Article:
Set ahead of the 2012 London Olympics, the film follows Liam (Sam Claflin), an ex-con trying to win back the love and trust of his family. He has lost everything at the hands of a local crime syndicate run by Clifford Cullen (Spall), who has high-level connections in politics, finance and the police force. Liam’s drive for redemption sees him caught up in a web of conspiracy, crime, and corruption.
Based on the true story of the greatest treasure hunt in history, The Monuments Men is an action drama focusing on seven over-the-hill, out-of-shape museum directors, artists, architects, curators, and art historians who went to the front lines of WWII to rescue the world’s artistic masterpieces from Nazi thieves and return them to their rightful owners. With the art hidden behind enemy lines, how could these guys hope to succeed?
An American man returns to a corrupt, Japanese-occupied Shanghai four months before Pearl Harbor and discovers his friend has been killed. While he unravels the mysteries of the death, he falls in love and discovers a much larger secret that his own government is hiding.
Humble Maria, who outfits top London theater star Ned Kynaston, takes none of the credit for the male actor’s success at playing women. And because this is the 17th century, Maria, like other females, is prohibited from pursuing her dream of acting. But when powerful people support her, King Charles II lifts the ban on female stage performers. And just as Maria aided Ned, she needs his help to learn her new profession.
In 1947, Lord Mountbatten assumes the post of last Viceroy, charged with handing India back to its people, living upstairs at the house which was the home of British rulers, whilst 500 Hindu, Muslim and Sikh servants lived downstairs.
The year 2017 marks the 500th anniversary of one on the most important events in Western civilization: the birth of an idea that continues to shape the life of every American today. In 1517, power was in the hands of the few, thought was controlled by the chosen, and common people lived lives without hope. On October 31 of that year, a penniless monk named Martin Luther sparked the revolution that would change everything. He had no army. In fact, he preached nonviolence so powerfully that — 400 years later — Michael King would change his name to Martin Luther King to show solidarity with the original movement. This movement, the Protestant Reformation, changed Western culture at its core, sparking the drive toward individualism, freedom of religion, women’s rights, separation of church and state, and even free public education. Without the Reformation, there would have been no pilgrims, no Puritans, and no America in the way we know it.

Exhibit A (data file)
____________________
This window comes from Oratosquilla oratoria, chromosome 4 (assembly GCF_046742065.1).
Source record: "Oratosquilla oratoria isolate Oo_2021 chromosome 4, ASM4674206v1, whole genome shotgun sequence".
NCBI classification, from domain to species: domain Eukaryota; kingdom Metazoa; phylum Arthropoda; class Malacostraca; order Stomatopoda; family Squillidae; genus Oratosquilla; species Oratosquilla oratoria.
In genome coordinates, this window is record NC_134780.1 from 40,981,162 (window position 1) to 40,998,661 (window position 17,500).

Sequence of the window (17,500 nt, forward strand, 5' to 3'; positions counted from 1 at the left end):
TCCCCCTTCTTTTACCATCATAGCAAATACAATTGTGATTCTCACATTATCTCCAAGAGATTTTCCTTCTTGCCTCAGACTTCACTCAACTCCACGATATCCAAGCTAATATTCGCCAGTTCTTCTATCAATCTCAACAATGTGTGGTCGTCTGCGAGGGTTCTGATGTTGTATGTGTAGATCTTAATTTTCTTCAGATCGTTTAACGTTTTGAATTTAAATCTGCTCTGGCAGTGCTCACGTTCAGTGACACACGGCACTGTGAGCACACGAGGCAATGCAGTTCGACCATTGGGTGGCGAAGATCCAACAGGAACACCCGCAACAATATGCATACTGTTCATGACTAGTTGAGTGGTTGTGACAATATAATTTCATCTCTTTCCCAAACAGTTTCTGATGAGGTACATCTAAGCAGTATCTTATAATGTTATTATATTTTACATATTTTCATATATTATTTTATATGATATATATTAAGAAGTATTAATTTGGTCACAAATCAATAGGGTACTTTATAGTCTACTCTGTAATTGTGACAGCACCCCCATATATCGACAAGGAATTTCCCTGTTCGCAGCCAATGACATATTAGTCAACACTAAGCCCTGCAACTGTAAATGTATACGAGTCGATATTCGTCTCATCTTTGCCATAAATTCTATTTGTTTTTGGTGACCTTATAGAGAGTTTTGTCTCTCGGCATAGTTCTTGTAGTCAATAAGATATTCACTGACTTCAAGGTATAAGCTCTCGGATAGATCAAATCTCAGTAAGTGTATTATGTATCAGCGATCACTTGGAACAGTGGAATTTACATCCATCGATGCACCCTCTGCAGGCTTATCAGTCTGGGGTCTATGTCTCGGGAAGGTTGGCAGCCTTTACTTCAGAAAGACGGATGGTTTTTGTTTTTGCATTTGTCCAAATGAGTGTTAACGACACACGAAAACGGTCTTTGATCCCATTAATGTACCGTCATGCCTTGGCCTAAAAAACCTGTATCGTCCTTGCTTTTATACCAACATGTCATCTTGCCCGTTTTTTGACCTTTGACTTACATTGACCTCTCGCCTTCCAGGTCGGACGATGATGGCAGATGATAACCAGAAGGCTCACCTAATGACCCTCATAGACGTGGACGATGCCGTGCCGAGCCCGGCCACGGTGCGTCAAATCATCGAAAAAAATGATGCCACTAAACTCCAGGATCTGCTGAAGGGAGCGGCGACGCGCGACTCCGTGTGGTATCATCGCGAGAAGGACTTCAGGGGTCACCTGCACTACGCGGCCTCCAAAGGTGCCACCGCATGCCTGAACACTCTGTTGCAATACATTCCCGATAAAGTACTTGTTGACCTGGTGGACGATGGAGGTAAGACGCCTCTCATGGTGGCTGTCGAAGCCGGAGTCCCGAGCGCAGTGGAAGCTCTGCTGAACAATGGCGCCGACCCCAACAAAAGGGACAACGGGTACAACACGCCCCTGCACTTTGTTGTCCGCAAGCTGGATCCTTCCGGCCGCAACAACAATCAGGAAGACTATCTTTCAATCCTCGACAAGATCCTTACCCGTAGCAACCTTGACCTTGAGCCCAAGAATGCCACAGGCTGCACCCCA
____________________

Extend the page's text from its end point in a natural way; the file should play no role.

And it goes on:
Napoleon, exiled, devises a plan to retake the throne. He’ll swap places with commoner Eugene Lenormand, sneak into Paris, then Lenormand will reveal himself and Napoleon will regain his throne. Things don’t go at all well; first, the journey proves more difficult than expected, but more disastrously, Lenormand enjoys himself too much to reveal the deception. Napoleon adjusts somewhat uneasily to the life of a commoner while waiting, while Lenormand gorges on rich food.
Hugh Bonneville reveals how a perfect storm of political intrigue, power struggles and clashing religious passions combined, in a single week, to cause the event that changed the world: the killing of Jesus.